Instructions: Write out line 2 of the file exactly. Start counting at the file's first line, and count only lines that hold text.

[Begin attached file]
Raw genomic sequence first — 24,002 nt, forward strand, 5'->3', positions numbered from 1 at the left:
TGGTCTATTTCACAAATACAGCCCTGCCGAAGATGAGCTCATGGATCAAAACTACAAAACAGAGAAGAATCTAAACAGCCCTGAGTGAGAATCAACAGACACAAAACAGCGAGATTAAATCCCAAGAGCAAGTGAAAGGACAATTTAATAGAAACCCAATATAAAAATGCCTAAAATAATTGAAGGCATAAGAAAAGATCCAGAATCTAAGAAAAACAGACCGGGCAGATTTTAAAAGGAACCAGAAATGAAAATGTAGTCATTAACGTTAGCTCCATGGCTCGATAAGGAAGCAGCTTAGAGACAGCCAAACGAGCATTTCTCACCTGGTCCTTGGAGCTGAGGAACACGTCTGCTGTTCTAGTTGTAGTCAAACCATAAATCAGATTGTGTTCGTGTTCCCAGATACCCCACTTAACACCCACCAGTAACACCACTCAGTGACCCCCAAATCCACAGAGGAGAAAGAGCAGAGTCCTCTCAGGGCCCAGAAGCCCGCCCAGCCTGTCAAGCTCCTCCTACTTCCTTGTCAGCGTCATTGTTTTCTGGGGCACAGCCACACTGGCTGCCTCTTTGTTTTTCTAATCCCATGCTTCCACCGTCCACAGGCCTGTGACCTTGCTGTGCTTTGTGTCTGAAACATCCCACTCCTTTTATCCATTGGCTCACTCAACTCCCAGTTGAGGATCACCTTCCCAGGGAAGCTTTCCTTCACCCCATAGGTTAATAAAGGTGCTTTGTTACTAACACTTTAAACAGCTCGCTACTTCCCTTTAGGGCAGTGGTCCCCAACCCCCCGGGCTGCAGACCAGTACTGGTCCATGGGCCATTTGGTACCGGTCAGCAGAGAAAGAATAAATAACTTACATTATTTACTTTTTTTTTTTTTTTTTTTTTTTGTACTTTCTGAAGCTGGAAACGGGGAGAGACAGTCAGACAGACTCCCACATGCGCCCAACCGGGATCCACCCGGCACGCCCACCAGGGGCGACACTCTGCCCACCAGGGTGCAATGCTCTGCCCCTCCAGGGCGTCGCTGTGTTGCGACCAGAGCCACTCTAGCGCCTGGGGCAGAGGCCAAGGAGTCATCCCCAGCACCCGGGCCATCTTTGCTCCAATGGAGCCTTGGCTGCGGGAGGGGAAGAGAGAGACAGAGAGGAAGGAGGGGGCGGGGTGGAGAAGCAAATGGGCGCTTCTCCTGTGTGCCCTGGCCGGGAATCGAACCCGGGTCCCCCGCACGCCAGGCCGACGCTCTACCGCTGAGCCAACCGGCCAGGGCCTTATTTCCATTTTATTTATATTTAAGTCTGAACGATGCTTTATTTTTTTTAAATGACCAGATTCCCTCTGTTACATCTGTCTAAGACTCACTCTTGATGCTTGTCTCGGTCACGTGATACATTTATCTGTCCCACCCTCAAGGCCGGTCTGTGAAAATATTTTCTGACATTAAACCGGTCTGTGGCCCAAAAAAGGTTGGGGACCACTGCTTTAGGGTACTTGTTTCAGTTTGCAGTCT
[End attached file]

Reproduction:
TGGTCTATTTCACAAATACAGCCCTGCCGAAGATGAGCTCATGGATCAAAACTACAAAACAGAGAAGAATCTAAACAGCCCTGAGTGAGAATCAACAGACACAAAACAGCGAGATTAAATCCCAAGAGCAAGTGAAAGGACAATTTAATAGAAACCCAATATAAAAATGCCTAAAATAATTGAAGGCATAAGAAAAGATCCAGAATCTAAGAAAAACAGACCGGGCAGATTTTAAAAGGAACCAGAAATGAAAATGTAGTCATTAACGTTAGCTCCATGGCTCGATAAGGAAGCAGCTTAGAGACAGCCAAACGAGCATTTCTCACCTGGTCCTTGGAGCTGAGGAACACGTCTGCTGTTCTAGTTGTAGTCAAACCATAAATCAGATTGTGTTCGTGTTCCCAGATACCCCACTTAACACCCACCAGTAACACCACTCAGTGACCCCCAAATCCACAGAGGAGAAAGAGCAGAGTCCTCTCAGGGCCCAGAAGCCCGCCCAGCCTGTCAAGCTCCTCCTACTTCCTTGTCAGCGTCATTGTTTTCTGGGGCACAGCCACACTGGCTGCCTCTTTGTTTTTCTAATCCCATGCTTCCACCGTCCACAGGCCTGTGACCTTGCTGTGCTTTGTGTCTGAAACATCCCACTCCTTTTATCCATTGGCTCACTCAACTCCCAGTTGAGGATCACCTTCCCAGGGAAGCTTTCCTTCACCCCATAGGTTAATAAAGGTGCTTTGTTACTAACACTTTAAACAGCTCGCTACTTCCCTTTAGGGCAGTGGTCCCCAACCCCCCGGGCTGCAGACCAGTACTGGTCCATGGGCCATTTGGTACCGGTCAGCAGAGAAAGAATAAATAACTTACATTATTTACTTTTTTTTTTTTTTTTTTTTTTTGTACTTTCTGAAGCTGGAAACGGGGAGAGACAGTCAGACAGACTCCCACATGCGCCCAACCGGGATCCACCCGGCACGCCCACCAGGGGCGACACTCTGCCCACCAGGGTGCAATGCTCTGCCCCTCCAGGGCGTCGCTGTGTTGCGACCAGAGCCACTCTAGCGCCTGGGGCAGAGGCCAAGGAGTCATCCCCAGCACCCGGGCCATCTTTGCTCCAATGGAGCCTTGGCTGCGGGAGGGGAAGAGAGAGACAGAGAGGAAGGAGGGGGCGGGGTGGAGAAGCAAATGGGCGCTTCTCCTGTGTGCCCTGGCCGGGAATCGAACCCGGGTCCCCCGCACGCCAGGCCGACGCTCTACCGCTGAGCCAACCGGCCAGGGCCTTATTTCCATTTTATTTATATTTAAGTCTGAACGATGCTTTATTTTTTTTAAATGACCAGATTCCCTCTGTTACATCTGTCTAAGACTCACTCTTGATGCTTGTCTCGGTCACGTGATACATTTATCTGTCCCACCCTCAAGGCCGGTCTGTGAAAATATTTTCTGACATTAAACCGGTCTGTGGCCCAAAAAAGGTTGGGGACCACTGCTTTAGGGTACTTGTTTCAGTTTGCAGTCT